• Amish Patel

Your content should fit into one of three categories

There is so much content out there, yet sometimes people within organisations say there is not enough.


Just to set expectations, this post isn't going to be about how to adapt pieces of content, repurposing into different formats and sharing in different ways. If you want tips on that, check out some of my free resources.


What I am sharing with you here is the three key categories your content should be fitting into in order to drive an impact towards your goals. If you can't fit it into any of these, then you should question why you are creating it. If the answer turns out it's pointless, then you've just saved yourself time and resources that can be spent in a better way. What better feeling?


Ok, before we get to those three things, I am going to put a random image here to break up the text. Keep scrolling and you'll find what you are looking for straight after the image, I promise!

As promised, here are the three key content categories and the who, what, where's and why's...

  1. Content that BUILDS your brand - these are the things that amplify your core values and beliefs, plus highlighting what makes you different. It should help your intended audience connect with your purpose. Examples could include sharing yours or your employees experiences and motivations as to why you or they turn up every day. It could be about sharing your goals, why they are what they are and what you are doing towards achieving them. Another example is putting a spotlight on the results; what has your product or service done for someone?

  2. Content that GROWS your audience - these are the things that provide immediate value physically, rationally and emotionally. It will drive people to share it with others, subscribe for more of the same and so on. Examples could include educational and informational pieces, such as myth busting, answering complicated questions in a way that makes it easy to understand, motivational stories that inspire or even practical things such as well thought out challenges and competitions that involve sharing with others as part of the process

  3. Content that CONVERTS into business - these are the things that promote the products and paid services at the right time. I'm aware 'right time' is quite a big statement, but that is a whole other topic, which I will get into another time when I talk about that scary thing called data. But in the simplest form, this content should make people want to take action right away, whether it's an immediate transaction or simply filling a lead generation form. Examples could include a demonstration of your offering and/or solution to their problem or highlighting the key words that are their pain points. Back to the 'right time' point, originally I meant the right time in the funnel for that specific segment and customer type, but at this stage it's also important to think about the right time in the week when that person usually makes decisions to take action. Again, use your data! I'm making this up now, but to help, does your 32 year old male, who works Monday to Friday, is into fitness and is a detailed planner make decisions to purchase new gym clothes on a Monday morning, Thursday night or a Saturday afternoon? I'll leave you to work that out, but at the same time apply that thinking to your own customers.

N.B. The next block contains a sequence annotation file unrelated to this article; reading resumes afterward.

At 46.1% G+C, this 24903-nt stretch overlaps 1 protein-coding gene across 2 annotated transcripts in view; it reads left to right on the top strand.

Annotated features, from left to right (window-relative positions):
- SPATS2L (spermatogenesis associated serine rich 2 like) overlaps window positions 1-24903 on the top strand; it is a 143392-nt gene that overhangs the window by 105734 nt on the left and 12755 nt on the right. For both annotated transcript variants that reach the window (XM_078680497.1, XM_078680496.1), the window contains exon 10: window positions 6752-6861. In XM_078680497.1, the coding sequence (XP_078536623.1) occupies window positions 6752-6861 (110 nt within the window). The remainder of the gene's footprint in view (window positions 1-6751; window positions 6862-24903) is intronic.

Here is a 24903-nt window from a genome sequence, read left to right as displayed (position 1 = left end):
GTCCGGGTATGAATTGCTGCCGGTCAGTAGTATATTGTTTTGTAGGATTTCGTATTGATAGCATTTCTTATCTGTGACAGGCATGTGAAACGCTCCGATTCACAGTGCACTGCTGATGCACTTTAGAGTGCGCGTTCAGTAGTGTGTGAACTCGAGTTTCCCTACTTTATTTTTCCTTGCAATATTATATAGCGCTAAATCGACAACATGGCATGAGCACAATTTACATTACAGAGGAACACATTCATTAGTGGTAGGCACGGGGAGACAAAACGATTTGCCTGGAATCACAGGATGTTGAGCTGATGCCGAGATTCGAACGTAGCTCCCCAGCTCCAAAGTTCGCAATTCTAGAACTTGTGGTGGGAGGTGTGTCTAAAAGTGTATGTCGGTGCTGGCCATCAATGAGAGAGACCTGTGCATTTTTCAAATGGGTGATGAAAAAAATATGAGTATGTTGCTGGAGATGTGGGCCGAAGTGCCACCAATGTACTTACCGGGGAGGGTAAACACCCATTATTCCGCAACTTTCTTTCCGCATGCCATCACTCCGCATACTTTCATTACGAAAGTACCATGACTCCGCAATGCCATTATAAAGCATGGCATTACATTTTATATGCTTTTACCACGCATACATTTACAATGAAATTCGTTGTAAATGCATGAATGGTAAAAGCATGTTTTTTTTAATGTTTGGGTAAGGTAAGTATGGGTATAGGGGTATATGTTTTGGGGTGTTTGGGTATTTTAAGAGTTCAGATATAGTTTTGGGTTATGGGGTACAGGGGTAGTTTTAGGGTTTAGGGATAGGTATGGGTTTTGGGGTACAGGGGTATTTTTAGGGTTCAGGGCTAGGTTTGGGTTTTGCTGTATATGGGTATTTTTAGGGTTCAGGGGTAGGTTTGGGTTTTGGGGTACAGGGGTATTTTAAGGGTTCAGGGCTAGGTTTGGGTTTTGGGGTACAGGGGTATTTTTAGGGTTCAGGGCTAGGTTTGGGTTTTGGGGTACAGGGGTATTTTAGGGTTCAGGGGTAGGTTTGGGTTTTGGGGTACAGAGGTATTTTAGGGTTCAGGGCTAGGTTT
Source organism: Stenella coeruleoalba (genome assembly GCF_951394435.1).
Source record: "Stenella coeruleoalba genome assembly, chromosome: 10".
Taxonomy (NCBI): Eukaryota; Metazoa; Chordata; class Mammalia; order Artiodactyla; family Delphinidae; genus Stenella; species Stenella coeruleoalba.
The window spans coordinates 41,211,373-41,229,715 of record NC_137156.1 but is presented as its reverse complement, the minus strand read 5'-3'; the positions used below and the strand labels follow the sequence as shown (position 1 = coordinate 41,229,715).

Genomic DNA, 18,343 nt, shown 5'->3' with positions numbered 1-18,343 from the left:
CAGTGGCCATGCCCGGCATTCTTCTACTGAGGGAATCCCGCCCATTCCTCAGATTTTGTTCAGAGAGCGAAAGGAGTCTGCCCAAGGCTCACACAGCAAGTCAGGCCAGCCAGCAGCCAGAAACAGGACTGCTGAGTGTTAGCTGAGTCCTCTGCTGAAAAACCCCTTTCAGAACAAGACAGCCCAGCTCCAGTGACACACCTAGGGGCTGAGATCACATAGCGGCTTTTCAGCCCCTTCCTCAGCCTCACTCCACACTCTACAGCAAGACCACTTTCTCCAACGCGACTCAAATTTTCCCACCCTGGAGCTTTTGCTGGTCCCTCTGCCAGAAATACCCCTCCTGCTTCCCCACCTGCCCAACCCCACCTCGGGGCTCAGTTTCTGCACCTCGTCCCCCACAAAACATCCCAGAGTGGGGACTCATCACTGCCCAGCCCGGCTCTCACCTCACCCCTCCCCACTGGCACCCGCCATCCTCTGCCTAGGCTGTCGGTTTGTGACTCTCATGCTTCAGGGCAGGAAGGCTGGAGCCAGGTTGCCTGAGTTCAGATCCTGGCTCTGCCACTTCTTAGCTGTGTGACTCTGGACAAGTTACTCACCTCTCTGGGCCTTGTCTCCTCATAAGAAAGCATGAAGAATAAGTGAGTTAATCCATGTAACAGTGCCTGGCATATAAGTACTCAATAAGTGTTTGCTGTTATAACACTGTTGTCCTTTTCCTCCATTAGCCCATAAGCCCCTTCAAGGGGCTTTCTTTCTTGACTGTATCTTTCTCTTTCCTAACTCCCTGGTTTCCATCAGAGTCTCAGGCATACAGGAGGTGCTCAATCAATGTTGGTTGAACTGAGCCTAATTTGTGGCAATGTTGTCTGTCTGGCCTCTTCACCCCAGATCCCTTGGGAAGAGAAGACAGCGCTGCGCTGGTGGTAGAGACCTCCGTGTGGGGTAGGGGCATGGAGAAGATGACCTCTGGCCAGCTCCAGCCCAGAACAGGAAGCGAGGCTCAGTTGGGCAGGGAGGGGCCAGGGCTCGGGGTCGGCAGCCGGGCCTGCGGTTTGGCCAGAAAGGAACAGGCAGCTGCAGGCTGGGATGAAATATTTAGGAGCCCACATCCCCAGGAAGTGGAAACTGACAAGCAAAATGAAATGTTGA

Final point, the frequency and balance of these types of content is also very important. There is no magic formula that fits all, but the general guidance I would give is to have more of category one and two, then test varying options for category three, which should highlight the key customer pain points against the specific benefits your product or service provides a solution for.


Check out my free resources to get started with your content planning.